(A guest post). Ever wonder what your listeners are thinking week to week? Consider these three suggestions from a life-long parishioner to ensure your messages connect at a soul-level.
It is simply a fact of the preaching life that, at times, we will be required to set aside our prepared sermons and speak to the events which surround us, testifying to how we see God in and through them.
How do we decide when to continue with our sermon as prepped versus adjusting our sermon at the last minute?
We tend to consider the physical aspects of preaching only in the context of delivery:
- raising or lowering the voice to emphasize phrases
- using gestures to enhance a point
- breathing in sync with the flow of sentences
But when is the last time you used your body and voice in sermon prep?
Or before you climbed into the pulpit?
Have you ever?
We're 7 Sundays from Labor Day weekend. How do you feel about heading into the next program year?
Are you excited and confident in your routines and processes? Or are you dreading the increase in activity, the weekly scramble to get it all done, the seemingly endless demands on your time and energy?
If you're dissatisfied with the way your sermon preparation and preaching went last year, the slower pace of summer is a great time for reflection and change.
A small investment of time over these next few weeks could transform your preaching life for the rest of the year. How do you make the most of the slower days of summer to make lasting change?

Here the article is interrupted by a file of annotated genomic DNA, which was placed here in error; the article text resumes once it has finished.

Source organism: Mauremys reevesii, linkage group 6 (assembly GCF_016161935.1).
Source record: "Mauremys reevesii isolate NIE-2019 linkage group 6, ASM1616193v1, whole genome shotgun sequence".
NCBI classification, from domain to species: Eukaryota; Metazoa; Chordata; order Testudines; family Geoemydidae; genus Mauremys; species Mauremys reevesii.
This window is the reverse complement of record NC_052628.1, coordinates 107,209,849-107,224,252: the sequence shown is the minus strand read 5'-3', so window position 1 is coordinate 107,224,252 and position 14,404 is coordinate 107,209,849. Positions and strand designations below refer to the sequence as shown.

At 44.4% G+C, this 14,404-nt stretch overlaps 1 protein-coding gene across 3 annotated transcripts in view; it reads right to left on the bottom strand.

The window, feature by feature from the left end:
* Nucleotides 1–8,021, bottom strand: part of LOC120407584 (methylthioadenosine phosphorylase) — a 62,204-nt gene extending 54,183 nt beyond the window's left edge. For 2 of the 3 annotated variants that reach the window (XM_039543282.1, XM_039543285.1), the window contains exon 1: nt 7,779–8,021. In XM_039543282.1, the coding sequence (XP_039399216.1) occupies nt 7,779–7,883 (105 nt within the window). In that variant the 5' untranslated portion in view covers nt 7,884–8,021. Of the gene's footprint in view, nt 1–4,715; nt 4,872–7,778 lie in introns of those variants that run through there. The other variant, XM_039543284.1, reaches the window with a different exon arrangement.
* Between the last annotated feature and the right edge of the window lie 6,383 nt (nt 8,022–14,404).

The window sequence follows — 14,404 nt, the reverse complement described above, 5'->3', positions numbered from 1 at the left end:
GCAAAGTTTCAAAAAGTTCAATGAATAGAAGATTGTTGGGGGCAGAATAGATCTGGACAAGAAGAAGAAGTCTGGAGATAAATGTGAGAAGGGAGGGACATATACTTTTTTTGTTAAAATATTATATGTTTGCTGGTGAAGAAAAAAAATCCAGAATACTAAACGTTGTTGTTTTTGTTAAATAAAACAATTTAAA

This isn't another guilt trip or admonition to prioritize God. Our problem is not in our intentions. Of course, we want to spend time with God.
The problem is in the execution, which often comes down to our planning—or failure to plan.
With competing demands, many of which are worthy and important, prioritizing this time of solitude with the invisible God can feel abstract and therefore less important.
We're tempted to think it doesn't really matter. But it does.
So how do we make this time happen?
“The Mainline Church is dying. Therefore, Preachers, you must do ______ to fix the problem.”
These stories suggest that “it” is simply waiting for each of us to imitate or discover. If only we find “it,” the congregation will revive. It’s up to us to keep looking for “it,” and if the church doors close in the meantime, we are responsible for not finding “it” in time.
Of course, pray a lot and rely on the Holy Spirit.
But in truth, most messages imply it’s really up to us.
Wow. That’s a lot of responsibility. But is it truly ours? What, exactly, is our responsibility here?
hether you're new to creating a series or an old hand at it, A Preacher's Guide to Lectionary Sermon Series: Thematic Plans for Years A, B, and C * addresses these concerns, offering a thematic roadmap preachers can follow with little effort.